DAKHLA, Western Sahara (AP) — Trawlers pack the bustling Western Saharan port of Dakhla, where fish scales glisten from workers’ arms as they roll up their nets and buyers shout bids in a sprawling auction warehouse. Nearby, turquoise waters lap wide, nearly empty Atlantic beaches and diners sip tea in sidewalk cafes.
The United States plans to put its footprint in this picturesque setting.
U.S. Ambassador to Morocco David T. Fischer took part in a ceremony Sunday in Dakhla, the first formal step to open a consulate, marking a turning point for the disputed and closely policed territory in North Africa.
The U.S. move recognizes Morocco’s authority over the land — in exchange for Morocco normalizing relations with Israel.
Fischer was joined by the top State Department official for the region, David Schenker. Both diplomats wore white Moroccan robes.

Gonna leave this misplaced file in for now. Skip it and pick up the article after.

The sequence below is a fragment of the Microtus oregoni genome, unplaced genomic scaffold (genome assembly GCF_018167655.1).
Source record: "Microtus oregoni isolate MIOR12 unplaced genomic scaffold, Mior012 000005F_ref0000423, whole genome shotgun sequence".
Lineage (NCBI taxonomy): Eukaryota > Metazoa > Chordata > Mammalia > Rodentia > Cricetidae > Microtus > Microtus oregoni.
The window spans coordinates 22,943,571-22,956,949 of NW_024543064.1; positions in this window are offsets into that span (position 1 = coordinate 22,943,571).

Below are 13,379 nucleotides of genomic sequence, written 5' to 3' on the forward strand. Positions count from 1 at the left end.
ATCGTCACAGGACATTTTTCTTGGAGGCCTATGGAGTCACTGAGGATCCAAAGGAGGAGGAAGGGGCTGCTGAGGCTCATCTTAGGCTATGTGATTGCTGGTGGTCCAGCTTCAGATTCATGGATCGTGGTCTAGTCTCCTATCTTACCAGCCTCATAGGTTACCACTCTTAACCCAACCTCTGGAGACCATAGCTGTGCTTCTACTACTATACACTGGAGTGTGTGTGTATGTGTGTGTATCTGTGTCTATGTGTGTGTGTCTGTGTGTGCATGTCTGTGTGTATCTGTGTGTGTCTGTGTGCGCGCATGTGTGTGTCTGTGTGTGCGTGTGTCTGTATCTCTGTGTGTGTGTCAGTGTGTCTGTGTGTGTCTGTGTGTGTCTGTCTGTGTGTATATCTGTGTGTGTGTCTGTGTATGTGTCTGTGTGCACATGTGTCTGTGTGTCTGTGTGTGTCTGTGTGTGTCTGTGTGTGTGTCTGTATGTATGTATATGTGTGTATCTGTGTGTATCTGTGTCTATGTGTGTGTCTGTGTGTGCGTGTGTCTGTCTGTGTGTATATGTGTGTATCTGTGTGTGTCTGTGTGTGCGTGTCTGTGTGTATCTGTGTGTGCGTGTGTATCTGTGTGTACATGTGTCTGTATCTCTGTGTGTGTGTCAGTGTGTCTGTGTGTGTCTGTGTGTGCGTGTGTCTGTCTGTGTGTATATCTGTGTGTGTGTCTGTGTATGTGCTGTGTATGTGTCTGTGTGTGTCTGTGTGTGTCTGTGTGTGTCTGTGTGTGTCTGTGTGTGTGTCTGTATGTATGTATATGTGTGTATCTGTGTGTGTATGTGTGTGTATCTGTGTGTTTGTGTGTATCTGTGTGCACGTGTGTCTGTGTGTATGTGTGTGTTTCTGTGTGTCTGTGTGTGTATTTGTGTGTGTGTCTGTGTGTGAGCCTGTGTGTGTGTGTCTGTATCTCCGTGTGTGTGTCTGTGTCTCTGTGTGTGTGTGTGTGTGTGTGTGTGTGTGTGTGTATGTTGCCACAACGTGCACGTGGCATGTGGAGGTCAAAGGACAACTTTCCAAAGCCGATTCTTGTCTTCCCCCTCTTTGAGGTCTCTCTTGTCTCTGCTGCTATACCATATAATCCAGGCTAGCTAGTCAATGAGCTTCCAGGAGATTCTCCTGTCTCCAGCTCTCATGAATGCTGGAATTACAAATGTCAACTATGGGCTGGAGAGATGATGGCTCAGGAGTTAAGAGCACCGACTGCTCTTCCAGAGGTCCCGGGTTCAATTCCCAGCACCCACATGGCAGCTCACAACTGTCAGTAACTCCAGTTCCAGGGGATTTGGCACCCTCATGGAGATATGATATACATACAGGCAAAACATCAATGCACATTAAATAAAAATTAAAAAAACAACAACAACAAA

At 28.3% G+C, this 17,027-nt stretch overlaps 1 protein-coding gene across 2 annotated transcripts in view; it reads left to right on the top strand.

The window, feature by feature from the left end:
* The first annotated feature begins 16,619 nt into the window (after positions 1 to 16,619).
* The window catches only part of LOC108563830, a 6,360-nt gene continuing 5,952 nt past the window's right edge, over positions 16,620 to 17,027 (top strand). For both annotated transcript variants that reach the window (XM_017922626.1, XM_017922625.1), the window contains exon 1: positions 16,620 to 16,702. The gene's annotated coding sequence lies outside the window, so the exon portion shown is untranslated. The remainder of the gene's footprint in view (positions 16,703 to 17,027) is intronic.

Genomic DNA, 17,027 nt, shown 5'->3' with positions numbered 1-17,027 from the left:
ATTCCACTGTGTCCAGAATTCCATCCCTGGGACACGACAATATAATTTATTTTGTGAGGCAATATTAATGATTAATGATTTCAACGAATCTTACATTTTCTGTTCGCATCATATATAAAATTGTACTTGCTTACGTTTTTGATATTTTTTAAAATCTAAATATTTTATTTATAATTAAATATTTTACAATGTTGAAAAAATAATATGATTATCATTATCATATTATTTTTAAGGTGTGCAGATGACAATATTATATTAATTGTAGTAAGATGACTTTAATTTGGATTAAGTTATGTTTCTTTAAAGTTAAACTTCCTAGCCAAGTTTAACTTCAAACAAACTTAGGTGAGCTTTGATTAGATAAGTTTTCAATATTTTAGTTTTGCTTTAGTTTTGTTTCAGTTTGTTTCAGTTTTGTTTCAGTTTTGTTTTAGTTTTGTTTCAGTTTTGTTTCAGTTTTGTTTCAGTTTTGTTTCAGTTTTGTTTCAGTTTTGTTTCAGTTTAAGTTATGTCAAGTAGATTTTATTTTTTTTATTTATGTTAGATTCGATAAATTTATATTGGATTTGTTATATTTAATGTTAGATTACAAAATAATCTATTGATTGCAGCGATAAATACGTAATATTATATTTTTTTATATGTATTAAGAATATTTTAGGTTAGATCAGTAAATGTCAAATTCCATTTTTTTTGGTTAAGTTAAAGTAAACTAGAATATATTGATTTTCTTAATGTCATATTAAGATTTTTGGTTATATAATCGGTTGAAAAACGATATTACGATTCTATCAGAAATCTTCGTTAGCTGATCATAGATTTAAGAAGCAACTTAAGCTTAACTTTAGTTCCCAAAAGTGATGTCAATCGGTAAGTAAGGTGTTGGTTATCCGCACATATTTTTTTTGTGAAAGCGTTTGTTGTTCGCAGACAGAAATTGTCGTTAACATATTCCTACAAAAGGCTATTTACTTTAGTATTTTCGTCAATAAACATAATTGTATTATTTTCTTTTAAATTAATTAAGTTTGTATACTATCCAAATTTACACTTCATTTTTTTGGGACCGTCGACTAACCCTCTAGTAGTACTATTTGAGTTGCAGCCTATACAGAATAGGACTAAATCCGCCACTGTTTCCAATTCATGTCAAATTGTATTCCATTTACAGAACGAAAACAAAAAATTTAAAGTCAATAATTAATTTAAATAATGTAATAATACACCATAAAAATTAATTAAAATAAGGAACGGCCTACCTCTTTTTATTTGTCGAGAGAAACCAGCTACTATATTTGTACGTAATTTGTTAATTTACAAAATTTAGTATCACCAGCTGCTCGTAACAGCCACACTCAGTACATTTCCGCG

“Our trip today to Dakhla is another historic milestone in more than 200 years of friendship between the Kingdom of Morocco and the United States of America,” the U.S. Embassy in Morocco’s Twitter account quoted him as saying.
While this shift in U.S. foreign policy frustrates indigenous Sahrawis who have sought Western Sahara’s independence for decades, others see new opportunities for trade and tourism that will provide a welcome boost for the region and sun-kissed coastal cities like Dakhla.
Addressing the gathering, the U.S. ambassador said the opening of a consulate is a plus for the United States, allowing it to “take further advantage of Morocco’s